It can just be a matter of a question within yourself because any kind of emotion is an energetic experience. 

Carolyn: Mm-hmm. Have you read any of the work by Cindy Dale? On energetic boundaries. Mm-hmm. I’ve read some of her work and it brought more fact, more relevance to why it’s important to understand this notion of energy.

And when we sit in our, I. Workplaces all day, and we don’t integrate [00:35:00] all these aspects of ourself, our head or heart, and our body. We’re not optimizing our performance to use that language at all. Yeah. 

Maggie: Mm-hmm. Yeah. Not at all. And like, like I was saying earlier, it’s like when you’re connected to. All three of those points is when you can bring that true self, that true essence, like into like every moment and really put out work that I believe is like the most worthwhile.


Carolyn: What inspired you, Maggie, to get into this line of work? Is there a why behind your business? Yeah, of course, 

Maggie: of course. Yeah. It really came from my own experience. I’ve brought this up a couple times in conversation before. I was listening to a panel with different people in the somatic world, and the question was, why do you do this work?

And one of them had this answer that just like really resonated with me. She had a background that aligns with the people that she’s working with and helping now. And so she said, to get into this work, I didn’t even realize that it was a choice. So, [00:36:00] The work that I do now, I’m working with people more and more specifically on healing trauma and then also people that kind of identify as like highly sensitive, right?

There’s a lot of anxiety present for them and they want to get more into their bodies and a little bit out of their heads and out of like those thought spirals and that mind experience, which are two elements that I really identify with. So kind of through my own journey, healing trauma. Healing anxiety.

I found somatic work and it was really the only thing that worked for me. The only thing that really made a difference talk therapy while was very powerful. It kind of kept me stuck in the story. It helped me. I. Understand what happened to me, and it helped me understand how to quote unquote feel better, but I still couldn’t actually do it.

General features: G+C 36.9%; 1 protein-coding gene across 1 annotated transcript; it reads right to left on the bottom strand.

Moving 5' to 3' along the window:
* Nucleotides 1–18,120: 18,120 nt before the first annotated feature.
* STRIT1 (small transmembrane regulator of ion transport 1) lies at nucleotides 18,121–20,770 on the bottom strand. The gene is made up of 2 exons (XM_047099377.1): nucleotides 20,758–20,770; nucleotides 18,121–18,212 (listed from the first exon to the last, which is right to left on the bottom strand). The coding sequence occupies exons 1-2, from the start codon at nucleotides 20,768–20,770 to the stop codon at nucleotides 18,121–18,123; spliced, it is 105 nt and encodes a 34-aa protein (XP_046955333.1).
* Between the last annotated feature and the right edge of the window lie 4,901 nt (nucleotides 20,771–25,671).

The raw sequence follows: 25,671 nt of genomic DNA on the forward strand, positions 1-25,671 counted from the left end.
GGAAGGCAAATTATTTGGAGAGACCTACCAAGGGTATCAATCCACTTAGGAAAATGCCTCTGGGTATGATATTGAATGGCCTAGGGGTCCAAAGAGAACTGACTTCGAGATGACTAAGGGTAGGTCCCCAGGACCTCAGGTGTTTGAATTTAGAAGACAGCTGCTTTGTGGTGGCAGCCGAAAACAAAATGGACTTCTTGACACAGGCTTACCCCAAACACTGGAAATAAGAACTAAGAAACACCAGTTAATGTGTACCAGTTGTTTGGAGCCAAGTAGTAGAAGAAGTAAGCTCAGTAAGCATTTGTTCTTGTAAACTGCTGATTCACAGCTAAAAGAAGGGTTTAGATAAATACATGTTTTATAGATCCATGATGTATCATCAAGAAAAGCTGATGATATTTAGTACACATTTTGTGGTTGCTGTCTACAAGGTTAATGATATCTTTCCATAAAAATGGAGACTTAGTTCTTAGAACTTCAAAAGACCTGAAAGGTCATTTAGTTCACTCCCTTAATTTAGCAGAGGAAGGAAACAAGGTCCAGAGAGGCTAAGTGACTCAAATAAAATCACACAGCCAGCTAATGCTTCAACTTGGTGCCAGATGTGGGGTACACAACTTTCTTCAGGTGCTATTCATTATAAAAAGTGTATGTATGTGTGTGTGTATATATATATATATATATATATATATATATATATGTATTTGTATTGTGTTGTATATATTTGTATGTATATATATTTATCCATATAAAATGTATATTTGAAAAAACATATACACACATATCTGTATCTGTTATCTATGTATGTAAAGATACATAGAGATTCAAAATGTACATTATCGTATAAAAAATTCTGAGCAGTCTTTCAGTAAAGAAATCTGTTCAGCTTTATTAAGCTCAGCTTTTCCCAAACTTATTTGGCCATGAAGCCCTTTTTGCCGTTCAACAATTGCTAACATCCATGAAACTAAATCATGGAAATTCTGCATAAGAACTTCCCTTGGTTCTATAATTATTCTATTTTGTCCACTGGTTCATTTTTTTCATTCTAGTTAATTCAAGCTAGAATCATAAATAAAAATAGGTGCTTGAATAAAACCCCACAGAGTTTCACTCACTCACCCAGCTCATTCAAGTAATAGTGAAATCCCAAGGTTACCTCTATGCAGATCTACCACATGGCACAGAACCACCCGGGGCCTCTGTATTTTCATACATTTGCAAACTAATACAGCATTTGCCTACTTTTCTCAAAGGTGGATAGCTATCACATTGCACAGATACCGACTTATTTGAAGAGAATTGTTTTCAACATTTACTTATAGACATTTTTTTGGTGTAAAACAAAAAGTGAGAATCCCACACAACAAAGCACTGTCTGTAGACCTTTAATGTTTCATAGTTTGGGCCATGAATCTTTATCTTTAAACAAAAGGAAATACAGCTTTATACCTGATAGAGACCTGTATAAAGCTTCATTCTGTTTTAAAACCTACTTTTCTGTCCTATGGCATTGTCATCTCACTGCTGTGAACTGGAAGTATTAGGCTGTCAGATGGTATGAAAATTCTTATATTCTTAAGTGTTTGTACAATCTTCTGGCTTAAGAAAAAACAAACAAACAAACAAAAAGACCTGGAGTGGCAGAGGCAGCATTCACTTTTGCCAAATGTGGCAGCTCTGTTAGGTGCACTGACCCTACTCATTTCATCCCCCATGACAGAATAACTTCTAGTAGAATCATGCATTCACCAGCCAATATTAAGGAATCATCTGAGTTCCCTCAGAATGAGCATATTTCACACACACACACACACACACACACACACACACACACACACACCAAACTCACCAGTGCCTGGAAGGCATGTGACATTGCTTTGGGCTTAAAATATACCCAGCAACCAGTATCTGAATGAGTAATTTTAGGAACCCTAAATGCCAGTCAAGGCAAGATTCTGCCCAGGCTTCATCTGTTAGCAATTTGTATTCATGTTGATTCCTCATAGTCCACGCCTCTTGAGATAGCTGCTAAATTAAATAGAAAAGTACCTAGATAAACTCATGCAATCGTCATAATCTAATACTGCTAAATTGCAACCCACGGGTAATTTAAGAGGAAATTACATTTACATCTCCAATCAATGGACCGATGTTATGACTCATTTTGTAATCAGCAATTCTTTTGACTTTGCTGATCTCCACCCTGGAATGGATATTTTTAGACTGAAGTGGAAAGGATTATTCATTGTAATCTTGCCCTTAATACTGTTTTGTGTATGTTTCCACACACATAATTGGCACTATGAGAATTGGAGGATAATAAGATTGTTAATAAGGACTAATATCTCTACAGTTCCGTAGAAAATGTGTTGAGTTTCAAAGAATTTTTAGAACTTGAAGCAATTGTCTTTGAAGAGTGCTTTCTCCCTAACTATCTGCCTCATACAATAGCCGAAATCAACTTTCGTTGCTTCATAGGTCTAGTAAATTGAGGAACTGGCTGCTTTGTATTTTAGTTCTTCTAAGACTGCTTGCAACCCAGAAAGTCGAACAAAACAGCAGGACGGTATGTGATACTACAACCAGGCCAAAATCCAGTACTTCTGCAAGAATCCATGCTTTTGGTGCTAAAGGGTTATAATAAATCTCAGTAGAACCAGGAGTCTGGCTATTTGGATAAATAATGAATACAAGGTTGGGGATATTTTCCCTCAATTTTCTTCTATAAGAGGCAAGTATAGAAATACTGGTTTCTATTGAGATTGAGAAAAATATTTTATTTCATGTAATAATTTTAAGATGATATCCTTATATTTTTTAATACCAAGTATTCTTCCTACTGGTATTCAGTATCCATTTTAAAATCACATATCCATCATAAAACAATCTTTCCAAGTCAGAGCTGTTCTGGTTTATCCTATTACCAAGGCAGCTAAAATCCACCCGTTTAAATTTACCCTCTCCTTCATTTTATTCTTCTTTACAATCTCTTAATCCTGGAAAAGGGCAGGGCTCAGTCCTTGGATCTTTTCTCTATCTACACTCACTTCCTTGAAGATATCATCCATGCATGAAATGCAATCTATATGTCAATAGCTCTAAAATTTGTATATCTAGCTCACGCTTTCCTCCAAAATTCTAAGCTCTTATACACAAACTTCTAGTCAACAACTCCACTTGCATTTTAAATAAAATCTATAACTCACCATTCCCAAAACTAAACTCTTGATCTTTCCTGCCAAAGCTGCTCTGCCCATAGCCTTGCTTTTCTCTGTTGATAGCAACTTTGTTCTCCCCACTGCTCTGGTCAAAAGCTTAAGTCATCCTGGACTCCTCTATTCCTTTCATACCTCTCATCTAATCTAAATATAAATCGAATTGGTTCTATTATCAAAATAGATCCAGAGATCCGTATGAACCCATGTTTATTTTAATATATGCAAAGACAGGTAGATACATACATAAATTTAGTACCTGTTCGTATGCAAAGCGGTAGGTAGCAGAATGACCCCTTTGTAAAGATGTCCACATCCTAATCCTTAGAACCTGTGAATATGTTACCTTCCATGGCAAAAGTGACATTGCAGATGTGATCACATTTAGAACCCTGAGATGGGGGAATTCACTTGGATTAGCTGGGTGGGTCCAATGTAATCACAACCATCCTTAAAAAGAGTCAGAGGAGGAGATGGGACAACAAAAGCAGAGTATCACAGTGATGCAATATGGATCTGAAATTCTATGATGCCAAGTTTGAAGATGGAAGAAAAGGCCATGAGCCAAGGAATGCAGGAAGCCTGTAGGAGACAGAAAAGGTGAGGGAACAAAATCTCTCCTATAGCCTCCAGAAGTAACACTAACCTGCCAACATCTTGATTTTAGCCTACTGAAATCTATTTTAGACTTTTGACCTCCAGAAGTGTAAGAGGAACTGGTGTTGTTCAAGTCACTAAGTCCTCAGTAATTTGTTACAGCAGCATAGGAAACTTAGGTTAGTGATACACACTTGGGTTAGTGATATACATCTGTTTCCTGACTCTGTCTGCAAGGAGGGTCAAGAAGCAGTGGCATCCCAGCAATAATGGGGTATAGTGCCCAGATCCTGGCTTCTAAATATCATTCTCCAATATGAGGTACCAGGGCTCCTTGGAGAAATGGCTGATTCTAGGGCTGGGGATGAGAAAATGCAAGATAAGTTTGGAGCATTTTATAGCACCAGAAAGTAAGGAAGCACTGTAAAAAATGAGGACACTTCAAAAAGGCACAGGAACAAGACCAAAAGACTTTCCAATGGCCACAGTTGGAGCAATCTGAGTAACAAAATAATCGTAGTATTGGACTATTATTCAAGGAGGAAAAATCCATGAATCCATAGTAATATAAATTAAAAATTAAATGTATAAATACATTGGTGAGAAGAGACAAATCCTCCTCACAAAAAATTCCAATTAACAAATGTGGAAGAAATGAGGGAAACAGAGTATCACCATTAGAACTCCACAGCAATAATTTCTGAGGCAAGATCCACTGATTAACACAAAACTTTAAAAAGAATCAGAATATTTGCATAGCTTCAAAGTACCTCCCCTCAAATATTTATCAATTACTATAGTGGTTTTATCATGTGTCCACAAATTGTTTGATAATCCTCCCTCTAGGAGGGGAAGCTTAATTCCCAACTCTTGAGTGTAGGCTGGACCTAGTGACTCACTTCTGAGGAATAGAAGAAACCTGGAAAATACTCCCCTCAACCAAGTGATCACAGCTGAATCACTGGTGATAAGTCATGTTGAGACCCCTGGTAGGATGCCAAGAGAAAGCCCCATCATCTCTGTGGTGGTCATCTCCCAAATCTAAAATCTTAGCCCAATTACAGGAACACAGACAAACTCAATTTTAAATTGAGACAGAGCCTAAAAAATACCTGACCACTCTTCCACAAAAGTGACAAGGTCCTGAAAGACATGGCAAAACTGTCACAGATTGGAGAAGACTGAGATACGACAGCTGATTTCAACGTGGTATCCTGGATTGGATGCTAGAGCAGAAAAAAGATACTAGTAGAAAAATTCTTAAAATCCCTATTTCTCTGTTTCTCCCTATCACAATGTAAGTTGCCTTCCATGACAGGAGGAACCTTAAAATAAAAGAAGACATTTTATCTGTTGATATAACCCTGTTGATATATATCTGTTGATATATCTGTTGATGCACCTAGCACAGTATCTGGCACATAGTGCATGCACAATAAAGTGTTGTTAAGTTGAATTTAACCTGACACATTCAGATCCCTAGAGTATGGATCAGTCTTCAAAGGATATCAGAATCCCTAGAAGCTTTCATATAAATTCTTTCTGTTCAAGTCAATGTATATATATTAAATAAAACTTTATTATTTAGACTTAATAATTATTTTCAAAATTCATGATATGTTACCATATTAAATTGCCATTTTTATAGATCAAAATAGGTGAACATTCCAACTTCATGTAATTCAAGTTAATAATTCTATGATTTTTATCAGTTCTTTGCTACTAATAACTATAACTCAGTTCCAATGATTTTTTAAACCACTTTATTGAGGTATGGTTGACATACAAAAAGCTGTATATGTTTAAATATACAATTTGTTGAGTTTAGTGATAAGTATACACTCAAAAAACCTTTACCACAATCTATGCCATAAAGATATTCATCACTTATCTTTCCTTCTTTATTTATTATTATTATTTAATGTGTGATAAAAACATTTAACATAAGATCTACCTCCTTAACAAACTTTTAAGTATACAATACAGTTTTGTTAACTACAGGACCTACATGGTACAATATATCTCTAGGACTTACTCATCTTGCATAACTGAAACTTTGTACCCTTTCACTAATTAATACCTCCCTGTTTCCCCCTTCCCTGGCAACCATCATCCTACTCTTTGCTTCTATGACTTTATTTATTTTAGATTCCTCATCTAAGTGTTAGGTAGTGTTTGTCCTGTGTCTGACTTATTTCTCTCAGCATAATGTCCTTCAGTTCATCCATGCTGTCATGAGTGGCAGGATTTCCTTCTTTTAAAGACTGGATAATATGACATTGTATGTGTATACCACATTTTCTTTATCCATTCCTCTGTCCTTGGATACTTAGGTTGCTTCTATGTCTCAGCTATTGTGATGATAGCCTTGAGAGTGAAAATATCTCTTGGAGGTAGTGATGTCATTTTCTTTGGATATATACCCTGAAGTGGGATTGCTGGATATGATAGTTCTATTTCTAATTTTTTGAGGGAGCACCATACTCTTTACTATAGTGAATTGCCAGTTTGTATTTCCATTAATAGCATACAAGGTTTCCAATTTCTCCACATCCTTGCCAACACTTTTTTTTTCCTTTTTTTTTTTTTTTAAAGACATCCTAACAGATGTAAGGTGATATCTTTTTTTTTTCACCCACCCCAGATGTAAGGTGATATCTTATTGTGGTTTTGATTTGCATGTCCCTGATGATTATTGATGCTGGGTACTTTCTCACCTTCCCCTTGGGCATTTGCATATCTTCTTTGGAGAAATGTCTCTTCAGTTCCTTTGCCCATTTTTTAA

Right. So like there’s such a difference between cognitively understanding something versus it being like an integrated knowing it actually becoming a part of your lifestyle. Yeah, and working with the body is what [00:37:00] allowed me to really integrate all of these things that I was learning. Yeah. So yeah, somatic therapy was a huge part in my own recovery.

And then in. It didn’t even really feel like a choice that I start to share it with other people as well. So yeah, in 2020 I became a certified coach and I started sharing this stuff and it’s just like evolved over the last few 

Carolyn: years. Yeah. I just wanna comment on something you said there about. The limitation of talk therapy for your own personal story.

Mm-hmm. You know, again, similar to mine, there’s only so much you can talk about. Right. And what we know now from the research and trauma therapy is that trauma is something that’s stored in our body. And so if we are going to resolve it and truly heal, then we have to do some sort of body work to release it.

That’s why I’ve been doing my somatic experiencing therapy and. It’s unbelievable. It really is. I can’t say enough about [00:38:00] it and, you know, different modalities for different people. I am not here dispensing any medical advice whatsoever, but what I am saying is that the body holds a lot of wisdom and has protected us in amazing ways and mm-hmm.